Category Archives: Technology

Bias Bound?

Photo 3

So, I was constructing a child’s bishop dress over the weekend and became introspective (as you do).

As a librarian, I teach people how to evaluate content for its credibility, which often translates into the author not showing bias or opinion. While some professors do allow non-objective sources in their assignments (as long as the point of view is noted), most want their students to rely on peer-review articles that have no bias, or slant.

One of the last things you do on a bishop is apply the neckband. This is made from a strip of fabric cut on the bias, on the diagonal of the fabric’s weave. Because the threads cross on an “x” instead of a “+”, it has flexibility and elasticity.

In sewing, knowing if your fabric is on-grain or on-bias is essential to creating something beautiful, lasting, and functional. A grainline marking can be found on every commercially-produced pattern piece.

Given that fabric can be distorted by pulling on the bias, I can understand perhaps why this word was chosen to denote personal opinion that might sway or influence a writer toward a certain conclusion.

The thing is, bias is as beneficial to sewing as on-grain. It allows binding to curve around necklines and armholes. It creates gorgeous evening gowns that flow around the body.

The dress that started this all, if not a curvy evening gown…

Look inside the collar of your favorite button-down shirt. Odds are good that one side of that neckband is on-grain, while the other is on bias. That gorgeous pointed collar stands up and curves around your neck because of the bias side. The grain side keeps it in-form and undistorted. In women’s trousers (and many men’s), you’ll find the same thing on your waistband. Bias has flexibility; grain has strength. By laying them against each other, you can have the benefits of each without weakness.

Which brings me back to research and information literacy. It’s so easy to default to the idea that opinion, or bias, is bad, objective is good. That’s only showing half the picture. We rarely talk about the value of opinion and that it can also be credible, if you evaluate the source just like a journal author.

I don’t know how to go about this. In the end, we help patrons (students, in my case) fulfill their information needs, often outlined by a professor.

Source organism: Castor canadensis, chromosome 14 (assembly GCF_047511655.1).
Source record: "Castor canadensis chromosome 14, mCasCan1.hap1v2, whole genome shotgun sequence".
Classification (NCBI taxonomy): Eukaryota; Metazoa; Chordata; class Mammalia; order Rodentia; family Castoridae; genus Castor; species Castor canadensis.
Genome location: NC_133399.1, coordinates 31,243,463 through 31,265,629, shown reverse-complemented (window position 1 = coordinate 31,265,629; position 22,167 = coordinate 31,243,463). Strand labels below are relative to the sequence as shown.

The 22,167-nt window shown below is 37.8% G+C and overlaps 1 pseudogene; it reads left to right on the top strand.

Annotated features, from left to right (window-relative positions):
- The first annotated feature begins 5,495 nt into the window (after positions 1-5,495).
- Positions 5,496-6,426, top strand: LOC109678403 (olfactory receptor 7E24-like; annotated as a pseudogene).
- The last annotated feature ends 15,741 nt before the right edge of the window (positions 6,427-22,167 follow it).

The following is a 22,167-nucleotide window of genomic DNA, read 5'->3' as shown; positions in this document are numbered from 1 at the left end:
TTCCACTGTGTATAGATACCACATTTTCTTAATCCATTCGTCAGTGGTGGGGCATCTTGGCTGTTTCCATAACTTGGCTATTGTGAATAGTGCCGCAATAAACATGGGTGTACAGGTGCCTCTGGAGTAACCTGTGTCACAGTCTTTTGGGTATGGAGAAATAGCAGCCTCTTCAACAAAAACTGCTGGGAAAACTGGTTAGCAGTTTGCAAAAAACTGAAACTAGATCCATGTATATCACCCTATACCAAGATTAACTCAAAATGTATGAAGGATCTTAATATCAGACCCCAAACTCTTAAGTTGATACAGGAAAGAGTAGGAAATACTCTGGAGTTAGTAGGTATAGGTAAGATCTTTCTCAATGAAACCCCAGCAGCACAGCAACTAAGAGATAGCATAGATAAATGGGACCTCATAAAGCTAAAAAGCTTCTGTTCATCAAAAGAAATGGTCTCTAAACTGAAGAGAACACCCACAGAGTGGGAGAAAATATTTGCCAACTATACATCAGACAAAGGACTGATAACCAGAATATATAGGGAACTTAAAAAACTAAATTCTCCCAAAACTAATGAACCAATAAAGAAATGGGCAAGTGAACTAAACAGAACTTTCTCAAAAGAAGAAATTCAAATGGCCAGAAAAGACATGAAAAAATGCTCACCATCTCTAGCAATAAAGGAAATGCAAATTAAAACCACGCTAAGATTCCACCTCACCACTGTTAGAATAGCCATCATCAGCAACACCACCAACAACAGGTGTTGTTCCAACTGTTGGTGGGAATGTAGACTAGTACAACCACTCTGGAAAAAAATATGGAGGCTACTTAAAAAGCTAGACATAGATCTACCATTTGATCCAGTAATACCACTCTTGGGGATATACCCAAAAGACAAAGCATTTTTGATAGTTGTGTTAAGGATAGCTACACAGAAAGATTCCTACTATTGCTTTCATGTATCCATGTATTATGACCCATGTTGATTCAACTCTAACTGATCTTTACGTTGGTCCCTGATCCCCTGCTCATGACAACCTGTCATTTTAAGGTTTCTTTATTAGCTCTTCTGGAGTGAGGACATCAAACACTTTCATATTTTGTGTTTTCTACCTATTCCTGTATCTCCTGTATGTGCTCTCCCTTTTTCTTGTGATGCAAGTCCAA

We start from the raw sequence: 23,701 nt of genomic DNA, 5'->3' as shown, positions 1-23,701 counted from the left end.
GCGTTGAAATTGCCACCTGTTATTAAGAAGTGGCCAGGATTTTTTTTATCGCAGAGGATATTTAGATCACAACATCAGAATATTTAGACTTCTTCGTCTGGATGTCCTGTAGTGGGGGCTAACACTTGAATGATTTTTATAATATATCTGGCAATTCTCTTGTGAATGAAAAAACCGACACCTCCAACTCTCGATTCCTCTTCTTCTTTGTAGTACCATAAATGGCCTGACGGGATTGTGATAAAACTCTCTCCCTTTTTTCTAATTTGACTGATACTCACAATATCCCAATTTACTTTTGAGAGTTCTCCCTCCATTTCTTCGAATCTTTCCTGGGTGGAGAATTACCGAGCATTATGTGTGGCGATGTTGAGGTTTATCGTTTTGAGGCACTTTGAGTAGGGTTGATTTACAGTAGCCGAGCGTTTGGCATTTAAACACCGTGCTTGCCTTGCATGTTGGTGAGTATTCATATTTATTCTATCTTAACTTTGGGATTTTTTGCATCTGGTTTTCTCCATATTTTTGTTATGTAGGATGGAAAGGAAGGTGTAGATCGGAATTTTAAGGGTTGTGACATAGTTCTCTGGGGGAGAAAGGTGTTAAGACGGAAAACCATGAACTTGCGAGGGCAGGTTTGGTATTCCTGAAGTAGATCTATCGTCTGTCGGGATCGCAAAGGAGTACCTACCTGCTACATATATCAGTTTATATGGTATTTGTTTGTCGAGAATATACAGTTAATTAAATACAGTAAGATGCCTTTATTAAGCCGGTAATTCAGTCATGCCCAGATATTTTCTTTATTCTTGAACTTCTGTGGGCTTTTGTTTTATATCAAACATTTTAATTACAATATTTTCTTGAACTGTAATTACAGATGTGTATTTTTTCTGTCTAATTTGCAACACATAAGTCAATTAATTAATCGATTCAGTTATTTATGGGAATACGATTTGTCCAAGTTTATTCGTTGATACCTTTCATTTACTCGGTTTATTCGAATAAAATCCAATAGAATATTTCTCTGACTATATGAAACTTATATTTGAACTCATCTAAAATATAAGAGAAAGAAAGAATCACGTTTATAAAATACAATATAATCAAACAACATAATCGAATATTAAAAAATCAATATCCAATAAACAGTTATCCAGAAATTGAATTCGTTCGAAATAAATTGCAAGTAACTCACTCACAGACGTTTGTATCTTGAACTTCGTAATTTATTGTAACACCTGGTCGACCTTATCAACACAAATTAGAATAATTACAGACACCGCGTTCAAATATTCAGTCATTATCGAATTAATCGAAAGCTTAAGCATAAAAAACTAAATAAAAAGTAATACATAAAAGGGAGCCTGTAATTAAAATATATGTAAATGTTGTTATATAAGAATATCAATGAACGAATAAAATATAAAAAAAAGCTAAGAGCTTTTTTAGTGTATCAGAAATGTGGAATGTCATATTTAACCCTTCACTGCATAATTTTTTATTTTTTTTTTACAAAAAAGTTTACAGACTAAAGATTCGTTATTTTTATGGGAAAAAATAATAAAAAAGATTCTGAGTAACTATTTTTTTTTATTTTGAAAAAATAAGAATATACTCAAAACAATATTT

But are we truly making them information literate, or just teaching a bias against opinion?

In over my head

There’s this idea that’s been percolating for a few months, and I might finally have real way to create it. I want to take identifiers from the item page a patron is viewing and pass that information into the chat screen when the patron clicks on a new chat session. Big Brother, you ask? Perhaps, but it would cut down on a lot of mistakes when chasing down citations.

Here’s the catch: I have almost no experience coding whatsoever. I can read it (kind of), paste it into boxes, and compliment its pretty blue eyes. But create it? Yeah, right.

Enter the Link Resolver. We’re implementing a new link resolver, and our electronic resources librarian asked about adding our new chat button to the screen. No problem, Springshare has this magical machine that generates JavaScript code to my heart’s content. And what would be better than if that first message a librarian sees is the bibliographic data included in the link resolver’s URL? By nature, there’s plenty of information there – title, journal, doi, etc. I just (JUST) have to figure out how to parse it into key:value pairs that the script can interpret and display.

Once it works for this, it can be adapted for WorldCat, EDS, pretty much any database, I’d imagine. Especially with the Schema.org standards, as Karen Coombs recently advised me.

 

message: “???”

 

Can you help?

Drinking the Kool-Aid

Yes, I got an iPad for my birthday. The new one. And it is awesome. Not only did I use it as a remote for Netflix last night, but I just used the Webex app to attend an EBSCO conference call. Seamless.

Now, before anyone starts thinking anything too snarky, I do have an Android phone, which I love. I use Google everything, privacy policies notwithstanding. And I did try an Android tablet. The ergonomics and user interface were simply too frustrating.

I am quite looking forward to opportunities to use this device in other ways in my workplace, whether it is in library instruction or testing out a model of roaming reference services. Or just checking out how our mobile website looks and functions. Conferences, especially, are going to be much happier.

The only thing left is to name my little friend, to truly make it part of my Apple electronic family.

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